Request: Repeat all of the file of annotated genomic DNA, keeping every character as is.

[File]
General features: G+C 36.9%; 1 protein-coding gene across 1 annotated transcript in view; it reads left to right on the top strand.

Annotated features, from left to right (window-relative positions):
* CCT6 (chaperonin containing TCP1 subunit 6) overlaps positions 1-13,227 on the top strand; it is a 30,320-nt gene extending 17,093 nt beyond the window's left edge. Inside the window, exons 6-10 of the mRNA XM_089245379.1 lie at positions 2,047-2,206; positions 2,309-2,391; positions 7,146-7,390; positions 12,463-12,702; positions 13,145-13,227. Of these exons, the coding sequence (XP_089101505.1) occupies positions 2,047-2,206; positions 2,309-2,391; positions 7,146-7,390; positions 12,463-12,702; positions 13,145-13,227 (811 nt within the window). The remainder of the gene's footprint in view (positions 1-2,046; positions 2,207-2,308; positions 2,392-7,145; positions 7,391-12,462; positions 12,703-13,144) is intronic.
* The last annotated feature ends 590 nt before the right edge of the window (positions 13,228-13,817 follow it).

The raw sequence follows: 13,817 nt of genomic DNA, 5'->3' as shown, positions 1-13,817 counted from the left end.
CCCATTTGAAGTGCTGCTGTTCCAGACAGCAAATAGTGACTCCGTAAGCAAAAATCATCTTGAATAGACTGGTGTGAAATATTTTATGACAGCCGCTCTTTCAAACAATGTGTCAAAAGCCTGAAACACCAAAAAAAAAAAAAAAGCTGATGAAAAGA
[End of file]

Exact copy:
General features: G+C 36.9%; 1 protein-coding gene across 1 annotated transcript in view; it reads left to right on the top strand.

Annotated features, from left to right (window-relative positions):
* CCT6 (chaperonin containing TCP1 subunit 6) overlaps positions 1-13,227 on the top strand; it is a 30,320-nt gene extending 17,093 nt beyond the window's left edge. Inside the window, exons 6-10 of the mRNA XM_089245379.1 lie at positions 2,047-2,206; positions 2,309-2,391; positions 7,146-7,390; positions 12,463-12,702; positions 13,145-13,227. Of these exons, the coding sequence (XP_089101505.1) occupies positions 2,047-2,206; positions 2,309-2,391; positions 7,146-7,390; positions 12,463-12,702; positions 13,145-13,227 (811 nt within the window). The remainder of the gene's footprint in view (positions 1-2,046; positions 2,207-2,308; positions 2,392-7,145; positions 7,391-12,462; positions 12,703-13,144) is intronic.
* The last annotated feature ends 590 nt before the right edge of the window (positions 13,228-13,817 follow it).

The raw sequence follows: 13,817 nt of genomic DNA, 5'->3' as shown, positions 1-13,817 counted from the left end.
CCCATTTGAAGTGCTGCTGTTCCAGACAGCAAATAGTGACTCCGTAAGCAAAAATCATCTTGAATAGACTGGTGTGAAATATTTTATGACAGCCGCTCTTTCAAACAATGTGTCAAAAGCCTGAAACACCAAAAAAAAAAAAAAAGCTGATGAAAAGA